Hello, everyone. I'm Dr Kenny Lin, a family physician at Georgetown University Medical Center in Washington, DC, and I blog at Common Sense Family Doctor.
Last year, I wrote an editorial in American Family Physician that argued against routinely screening for chronic hepatitis C in adults born between 1945 and 1965 with no known risk factors. Although this position contradicts recommendations from the US Preventive Services Task Force and the Centers for Disease Control and Prevention, I continue to believe that the outcomes of a birth cohort screening strategy are uncertain, given the absence of randomized trials with patient-oriented outcomes, the high cost of antiviral drugs, and data showing that most patients with chronic hepatitis C do not progress to liver failure or develop liver cancer even decades after being infected.
In June, a Cochrane systematic review of direct-acting antiviral drugs for chronic hepatitis C concluded that there was insufficient evidence to assess their effect on health-related quality of life, morbidity, or mortality. This conclusion surprised many experts and provoked negative reactions from leading hepatologists. In an editorial that appeared in the Annals of Internal Medicine, Dr Anna S. Lok and colleagues strongly rebutted the Cochrane group's findings and their recommendation to conduct randomized trials before expanding hepatitis C treatment beyond persons with symptoms of liver disease. "Although randomized controlled trials are important," they argued, "they cannot be justified in situations where the evidence of benefit is so obvious, and physicians have to do what is right for patients."
Lok and colleagues' words reminded me of a much-cited spoof article that claimed to be a systematic review of randomized controlled trials of parachutes to prevent injury and death from jumping out of airplanes. Of course, there are not and never will be such trials because the evidence of benefit is so obvious. But a subspecialist's conclusions about what medical interventions are equivalent to parachutes and, therefore, require no further study may not be generalizable to primary care.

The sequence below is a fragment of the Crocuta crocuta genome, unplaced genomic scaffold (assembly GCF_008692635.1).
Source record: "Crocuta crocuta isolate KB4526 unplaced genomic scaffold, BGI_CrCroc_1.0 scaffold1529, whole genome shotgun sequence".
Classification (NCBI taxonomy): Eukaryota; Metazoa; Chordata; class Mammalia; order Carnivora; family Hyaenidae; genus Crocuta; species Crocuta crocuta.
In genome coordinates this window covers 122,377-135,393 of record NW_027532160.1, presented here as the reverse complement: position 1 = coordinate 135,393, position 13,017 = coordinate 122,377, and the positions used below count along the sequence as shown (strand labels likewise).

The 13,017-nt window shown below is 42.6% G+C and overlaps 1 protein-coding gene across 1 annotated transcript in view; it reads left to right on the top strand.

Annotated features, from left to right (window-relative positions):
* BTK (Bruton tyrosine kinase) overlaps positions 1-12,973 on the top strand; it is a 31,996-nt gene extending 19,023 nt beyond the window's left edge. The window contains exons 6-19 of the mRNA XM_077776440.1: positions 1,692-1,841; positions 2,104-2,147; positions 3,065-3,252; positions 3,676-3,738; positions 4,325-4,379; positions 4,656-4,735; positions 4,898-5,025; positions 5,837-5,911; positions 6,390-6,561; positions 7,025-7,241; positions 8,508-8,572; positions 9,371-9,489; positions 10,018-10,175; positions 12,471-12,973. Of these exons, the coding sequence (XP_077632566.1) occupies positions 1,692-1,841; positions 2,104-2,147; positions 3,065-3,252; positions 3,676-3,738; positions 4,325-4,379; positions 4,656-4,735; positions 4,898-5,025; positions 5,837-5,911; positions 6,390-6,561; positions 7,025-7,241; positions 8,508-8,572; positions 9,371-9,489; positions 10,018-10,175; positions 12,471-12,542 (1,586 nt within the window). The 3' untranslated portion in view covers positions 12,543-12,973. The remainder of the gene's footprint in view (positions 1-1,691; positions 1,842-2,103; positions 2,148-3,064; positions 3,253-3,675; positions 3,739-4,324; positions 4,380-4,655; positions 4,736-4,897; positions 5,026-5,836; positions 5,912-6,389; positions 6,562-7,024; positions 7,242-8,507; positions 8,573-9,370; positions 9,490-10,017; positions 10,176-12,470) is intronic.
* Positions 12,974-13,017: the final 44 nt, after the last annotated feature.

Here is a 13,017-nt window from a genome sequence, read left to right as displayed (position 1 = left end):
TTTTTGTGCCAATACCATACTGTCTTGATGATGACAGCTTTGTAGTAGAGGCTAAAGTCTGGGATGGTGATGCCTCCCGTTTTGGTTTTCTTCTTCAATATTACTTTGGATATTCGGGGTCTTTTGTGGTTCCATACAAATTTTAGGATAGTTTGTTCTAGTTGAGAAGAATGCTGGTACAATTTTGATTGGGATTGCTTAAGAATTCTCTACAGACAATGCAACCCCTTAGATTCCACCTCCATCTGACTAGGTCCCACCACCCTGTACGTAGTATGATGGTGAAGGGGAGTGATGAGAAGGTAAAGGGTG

For example, it has long been accepted that one quarter to one third of persons with diabetes in the United States remain undiagnosed, which has been a strong impetus for guidelines that recommend widespread screening. However, a recent cross-sectional study based on national survey data with confirmatory testing (rather than a single fasting glucose or glycated hemoglobin measurement) suggested that only 1 in 10 persons with diabetes is actually undiagnosed—still a significant percentage, to be sure, but a much smaller fraction than previously thought.
Not only will fewer people with diabetes be detected by screening, research proof of the long-assumed cardiovascular benefit of early detection of diabetes, which I questioned in a previous Medscape commentary, continues to be elusive. The second major trial to compare mortality rates and cardiovascular events between screened and nonscreened groups in nearly 2 million Danish adults aged 40-69 years found no differences in these outcomes after a median follow-up of 9.5 years.
All of this isn't to say that researchers won't eventually find convincing evidence that diabetes screening and/or hepatitis C treatment improve patient-oriented outcomes. But it does highlight a need for clinicians to be skeptical about claims of "obvious" or certain benefit for interventions that we provide in primary care. If there's one thing I've learned from years of practicing family medicine, it is that parachutes are few and far between.
This has been Dr Kenny Lin for Medscape Family Medicine. Thank you for listening.
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Cite this: When Is Evidence Enough to Justify Widespread Screening? - Medscape - Nov 13, 2017.